I replaced "God" with "Hamgod" as usual, and fixed a couple of typos,
Henry Putter and the Stone of the Sorcerer
The Boy Who Lived
Written by Reida Wentworth
Mr. and Mrs. Dunsly of Number Four Drivel Drive, were proud to say they were perfectly normal in every single way. They owned a brand new home--so new the trees surrounding it were as small as shrubs and their lawn was mowed so frequently it was bald. Their house proudly stood among all the other bland houses and if you didn;t know the house number you could easily find yourself parked at your neighbor's house ten houses down. There was no way of telling which house was yours since they all looked the same. Nothing unusual or eyecatching was in their flower beds, either, just the usual daisies and marigolds, and the Dunslys were quite content that they drew no attention to themselves whatsoever. That was what normal people did, you see. They blended in, they never stood out of the crowd.
They also owned a new SUV the size of a battleship with a T.V. especially selected for their son, Doodly where a entire library of DVD's were tossed on the floor in the backseat as soon as Doodly was finished with them--which was usually after the first viewing. They had just purchased the newest Xbox 720 which replaced his Xbox 360, his Playstation 2, 1, Nintendo 64, Nintendo 25, etc., etc. Doodley also had a Blackberry, an Ipod, a cell phone that cost a whopping 700.00. Doodley was easily bored so they had to furnish him with the latest technology as soon as possible less Doodly throw a fit and break his hand upon smashing his "toys". There wasn't much for a 14 year old precocious child to do for fun in the suburbs. If they didn't try to entertain him, Doodley was bound to get in trouble. He was adverse to all clubs and to any sports that required walking, lifting, or standing, for that matter. His favorite pastime was lying on the sofa and twiddling his fat fingers across the controller of his Xbox, and sometimes rising heavily to swipe at his mother for getting in front of the screen.
"Hamgod demn it, you stupid moron, get out of the way!"
They were all very happy in their unspectacular house very close to the Mall, with the giant SUV in the driveway and their bald lawn shining brightly-if barrenly-in the sunlight. No one could possibly guess that they were hiding a secret, a secret so terrible that the Dunsleys did everything they could to keep it hidden. Even peculiar things.
However, the Dunslys did have a dark secret. A dark secret so frightening that if it ever got out, the Dunsly's would be ruined. It was very important that it was never discovered that they had any relation to the...Putters. They were so paranoid about it, in fact, they would leap out of their chairs if they a head a car coming up the drive or they'd look at each other in horror if the phone rang. Of course, the Putters hadn't come to visit--ever. But there was that off chance that they might and if they did, and the neighbors saw them, it would be the end of their respectability. The reason why is that the Putters were oddballs. Weirdos. Worse than anything you might imagine about people who attend UFO conventions or dance around trees or smoke wacky tabacky or go into trances to contact the dead. Yes, the Putters were even worse than that! And that was scary. But, on Tuesday morning when our story begins, the Dunslys weren't thinking about that, at all. It was a perfectly normal morning. Mr. Dunsly was busy clipping his toenails upstairs and downstairs Mrs. Dunsly was busy trying to feed Doodly, who kept tossing everything against the wall that she offered to him.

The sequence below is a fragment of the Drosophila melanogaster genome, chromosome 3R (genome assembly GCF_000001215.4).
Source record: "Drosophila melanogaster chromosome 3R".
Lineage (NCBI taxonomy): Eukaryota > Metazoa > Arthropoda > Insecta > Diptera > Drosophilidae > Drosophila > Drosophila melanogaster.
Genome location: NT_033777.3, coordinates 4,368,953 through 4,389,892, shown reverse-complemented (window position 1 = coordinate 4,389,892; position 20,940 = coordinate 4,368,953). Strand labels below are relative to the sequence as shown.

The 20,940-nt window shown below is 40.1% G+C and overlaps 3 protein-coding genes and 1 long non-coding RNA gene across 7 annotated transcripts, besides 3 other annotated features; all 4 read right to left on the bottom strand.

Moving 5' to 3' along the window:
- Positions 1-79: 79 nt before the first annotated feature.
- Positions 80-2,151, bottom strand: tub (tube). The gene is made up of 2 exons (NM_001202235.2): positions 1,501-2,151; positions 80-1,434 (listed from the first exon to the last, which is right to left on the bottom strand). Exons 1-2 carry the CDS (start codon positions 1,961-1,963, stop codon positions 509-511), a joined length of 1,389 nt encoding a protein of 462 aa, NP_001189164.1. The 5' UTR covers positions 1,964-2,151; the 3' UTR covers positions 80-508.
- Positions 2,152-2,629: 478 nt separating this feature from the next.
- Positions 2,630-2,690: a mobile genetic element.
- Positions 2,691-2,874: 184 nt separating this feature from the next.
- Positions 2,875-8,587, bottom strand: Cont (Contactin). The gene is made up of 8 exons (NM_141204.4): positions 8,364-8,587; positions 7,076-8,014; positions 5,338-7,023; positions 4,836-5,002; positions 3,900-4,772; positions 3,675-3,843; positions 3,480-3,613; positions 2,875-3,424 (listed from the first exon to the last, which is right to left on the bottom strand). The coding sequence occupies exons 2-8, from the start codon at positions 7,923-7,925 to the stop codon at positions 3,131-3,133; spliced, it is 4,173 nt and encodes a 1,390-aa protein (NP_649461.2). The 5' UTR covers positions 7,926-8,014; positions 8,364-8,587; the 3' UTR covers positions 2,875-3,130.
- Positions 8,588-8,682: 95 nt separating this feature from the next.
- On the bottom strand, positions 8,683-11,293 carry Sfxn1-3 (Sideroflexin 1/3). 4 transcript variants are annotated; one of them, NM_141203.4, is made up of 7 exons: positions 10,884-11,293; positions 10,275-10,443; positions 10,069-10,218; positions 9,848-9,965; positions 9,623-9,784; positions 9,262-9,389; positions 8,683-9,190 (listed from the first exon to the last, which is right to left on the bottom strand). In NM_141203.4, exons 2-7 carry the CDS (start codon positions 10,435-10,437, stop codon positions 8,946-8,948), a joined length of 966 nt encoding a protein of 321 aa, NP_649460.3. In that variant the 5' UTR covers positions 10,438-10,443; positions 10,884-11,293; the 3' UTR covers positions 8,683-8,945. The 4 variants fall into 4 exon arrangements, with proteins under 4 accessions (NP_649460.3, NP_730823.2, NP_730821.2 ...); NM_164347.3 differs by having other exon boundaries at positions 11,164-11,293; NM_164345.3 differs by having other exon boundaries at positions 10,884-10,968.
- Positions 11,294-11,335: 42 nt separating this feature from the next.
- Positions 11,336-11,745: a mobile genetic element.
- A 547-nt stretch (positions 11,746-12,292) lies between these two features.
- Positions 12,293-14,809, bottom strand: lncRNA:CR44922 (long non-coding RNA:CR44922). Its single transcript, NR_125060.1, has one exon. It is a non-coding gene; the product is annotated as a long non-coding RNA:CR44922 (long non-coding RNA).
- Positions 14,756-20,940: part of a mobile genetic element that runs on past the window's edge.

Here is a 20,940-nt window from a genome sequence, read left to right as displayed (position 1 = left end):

"You friggin idiot--did I say I wanted oatmeal with cinnamon? Get me the Peaches and Cream!"
"But there isn't any left! You ate it last night for a snack, Doodly darling!"
He started screaming at her, banging the table with his fat fists. Tears sprouted in Mrs. Dursly's eyes and she was overcome by emotion, not knowing how to appease him.
She frantically went over her mental list of cereal, snacks, treats, chips, and realized that Doodly had thrown them all against the wall.
Except the Ho Ho's. Dear Hamgod, let him be pleased with the Ho HO's, she thought in a panic as she searched for them in cupboard. It was all she had left.
"Would you like your Ho Ho's?" she asked, meekly, waving them in the air.
He stopped screaming and grabbed the whole box which held about twenty. Immediately, he set to work tearing open the wrappers and stuffing the chocolate cakes into his mouth. Mr. Dunsly came in just then and patted Doodly on the head, affectionately. Mrs. Dunsly breathed easier now, and smiled at Doodly as her husband gave her a peck good-bye. Mrs. Dunsly watched as he walked down the cobbled path which was really just a bunch of cheap plastic stones made to look like a cobbled path.
He got in his SUV and drove away.
Neither one of them had noticed a very large owl flying over the neighbor's house.